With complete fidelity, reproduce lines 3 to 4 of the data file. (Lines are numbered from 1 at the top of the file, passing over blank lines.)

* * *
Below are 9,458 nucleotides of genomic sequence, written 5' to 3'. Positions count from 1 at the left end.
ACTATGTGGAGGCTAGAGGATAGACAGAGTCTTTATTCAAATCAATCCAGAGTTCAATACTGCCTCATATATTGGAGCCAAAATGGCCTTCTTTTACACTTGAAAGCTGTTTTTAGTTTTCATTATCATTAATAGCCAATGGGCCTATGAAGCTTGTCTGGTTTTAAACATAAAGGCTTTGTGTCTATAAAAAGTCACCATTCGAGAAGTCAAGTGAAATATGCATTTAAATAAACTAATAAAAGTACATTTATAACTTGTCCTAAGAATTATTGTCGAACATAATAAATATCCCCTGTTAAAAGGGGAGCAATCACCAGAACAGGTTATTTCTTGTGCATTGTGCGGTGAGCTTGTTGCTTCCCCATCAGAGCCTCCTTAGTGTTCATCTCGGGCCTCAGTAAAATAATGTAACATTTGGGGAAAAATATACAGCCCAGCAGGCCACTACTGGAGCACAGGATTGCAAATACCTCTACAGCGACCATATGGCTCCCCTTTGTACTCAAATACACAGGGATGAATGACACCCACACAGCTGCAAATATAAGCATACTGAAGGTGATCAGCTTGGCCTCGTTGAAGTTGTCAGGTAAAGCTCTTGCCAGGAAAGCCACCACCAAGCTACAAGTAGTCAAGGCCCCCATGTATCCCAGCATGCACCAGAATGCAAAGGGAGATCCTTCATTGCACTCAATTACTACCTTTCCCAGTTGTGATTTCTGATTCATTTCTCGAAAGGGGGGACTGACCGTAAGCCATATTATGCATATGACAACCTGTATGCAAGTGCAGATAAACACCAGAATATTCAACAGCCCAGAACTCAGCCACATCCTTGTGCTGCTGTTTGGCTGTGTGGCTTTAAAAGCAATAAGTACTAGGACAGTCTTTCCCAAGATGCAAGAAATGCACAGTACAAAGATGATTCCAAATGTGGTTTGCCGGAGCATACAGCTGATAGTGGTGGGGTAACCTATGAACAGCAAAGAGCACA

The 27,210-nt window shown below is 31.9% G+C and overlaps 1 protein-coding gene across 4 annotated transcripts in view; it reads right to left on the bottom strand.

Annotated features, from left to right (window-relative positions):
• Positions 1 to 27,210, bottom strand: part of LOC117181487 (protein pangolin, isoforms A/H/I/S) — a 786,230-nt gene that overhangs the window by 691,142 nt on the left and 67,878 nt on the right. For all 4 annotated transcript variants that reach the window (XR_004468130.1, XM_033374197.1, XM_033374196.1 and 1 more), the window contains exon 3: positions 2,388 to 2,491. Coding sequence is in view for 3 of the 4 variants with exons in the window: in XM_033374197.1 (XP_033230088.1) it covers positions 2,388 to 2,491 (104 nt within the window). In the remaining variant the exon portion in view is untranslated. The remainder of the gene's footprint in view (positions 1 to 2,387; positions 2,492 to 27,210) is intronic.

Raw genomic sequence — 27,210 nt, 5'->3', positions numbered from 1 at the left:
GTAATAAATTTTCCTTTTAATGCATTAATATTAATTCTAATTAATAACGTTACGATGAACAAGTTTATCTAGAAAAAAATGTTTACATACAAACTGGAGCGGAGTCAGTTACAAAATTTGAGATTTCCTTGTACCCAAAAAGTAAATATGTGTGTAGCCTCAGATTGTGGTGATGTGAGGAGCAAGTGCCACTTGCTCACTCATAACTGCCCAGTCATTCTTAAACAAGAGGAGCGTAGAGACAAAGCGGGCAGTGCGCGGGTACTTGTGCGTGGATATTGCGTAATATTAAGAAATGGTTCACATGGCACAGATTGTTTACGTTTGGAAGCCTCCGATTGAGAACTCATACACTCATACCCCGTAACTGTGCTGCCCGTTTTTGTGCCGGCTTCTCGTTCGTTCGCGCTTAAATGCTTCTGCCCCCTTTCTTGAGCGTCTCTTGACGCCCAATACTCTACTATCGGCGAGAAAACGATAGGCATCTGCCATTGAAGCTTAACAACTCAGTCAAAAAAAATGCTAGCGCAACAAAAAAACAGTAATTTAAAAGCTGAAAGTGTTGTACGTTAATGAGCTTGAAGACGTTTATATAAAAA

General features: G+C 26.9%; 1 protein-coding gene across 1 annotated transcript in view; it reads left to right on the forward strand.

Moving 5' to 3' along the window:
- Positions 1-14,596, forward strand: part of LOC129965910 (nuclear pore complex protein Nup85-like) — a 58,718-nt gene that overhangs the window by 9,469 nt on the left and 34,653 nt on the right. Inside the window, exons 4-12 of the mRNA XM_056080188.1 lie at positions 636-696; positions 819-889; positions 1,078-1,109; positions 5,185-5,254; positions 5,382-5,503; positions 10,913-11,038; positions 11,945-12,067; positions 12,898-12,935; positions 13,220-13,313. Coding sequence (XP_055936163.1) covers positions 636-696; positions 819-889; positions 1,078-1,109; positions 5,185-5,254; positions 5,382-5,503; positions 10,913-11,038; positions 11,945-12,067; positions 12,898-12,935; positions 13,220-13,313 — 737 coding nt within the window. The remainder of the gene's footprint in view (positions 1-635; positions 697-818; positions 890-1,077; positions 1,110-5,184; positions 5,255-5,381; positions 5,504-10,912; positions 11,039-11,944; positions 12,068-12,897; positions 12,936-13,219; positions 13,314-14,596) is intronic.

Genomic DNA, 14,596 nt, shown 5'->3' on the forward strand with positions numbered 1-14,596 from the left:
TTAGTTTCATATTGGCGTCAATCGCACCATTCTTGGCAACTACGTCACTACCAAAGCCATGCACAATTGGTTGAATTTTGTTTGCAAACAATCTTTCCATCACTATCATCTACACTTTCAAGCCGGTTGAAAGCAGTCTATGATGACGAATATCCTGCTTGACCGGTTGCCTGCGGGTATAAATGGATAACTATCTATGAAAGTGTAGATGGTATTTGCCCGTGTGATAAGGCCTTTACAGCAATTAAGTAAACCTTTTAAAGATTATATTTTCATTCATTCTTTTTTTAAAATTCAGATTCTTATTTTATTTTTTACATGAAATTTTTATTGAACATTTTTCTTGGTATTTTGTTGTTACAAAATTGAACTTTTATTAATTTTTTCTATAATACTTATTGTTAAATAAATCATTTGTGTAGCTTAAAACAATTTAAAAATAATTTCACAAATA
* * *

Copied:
The 27,210-nt window shown below is 31.9% G+C and overlaps 1 protein-coding gene across 4 annotated transcripts in view; it reads right to left on the bottom strand.

Annotated features, from left to right (window-relative positions):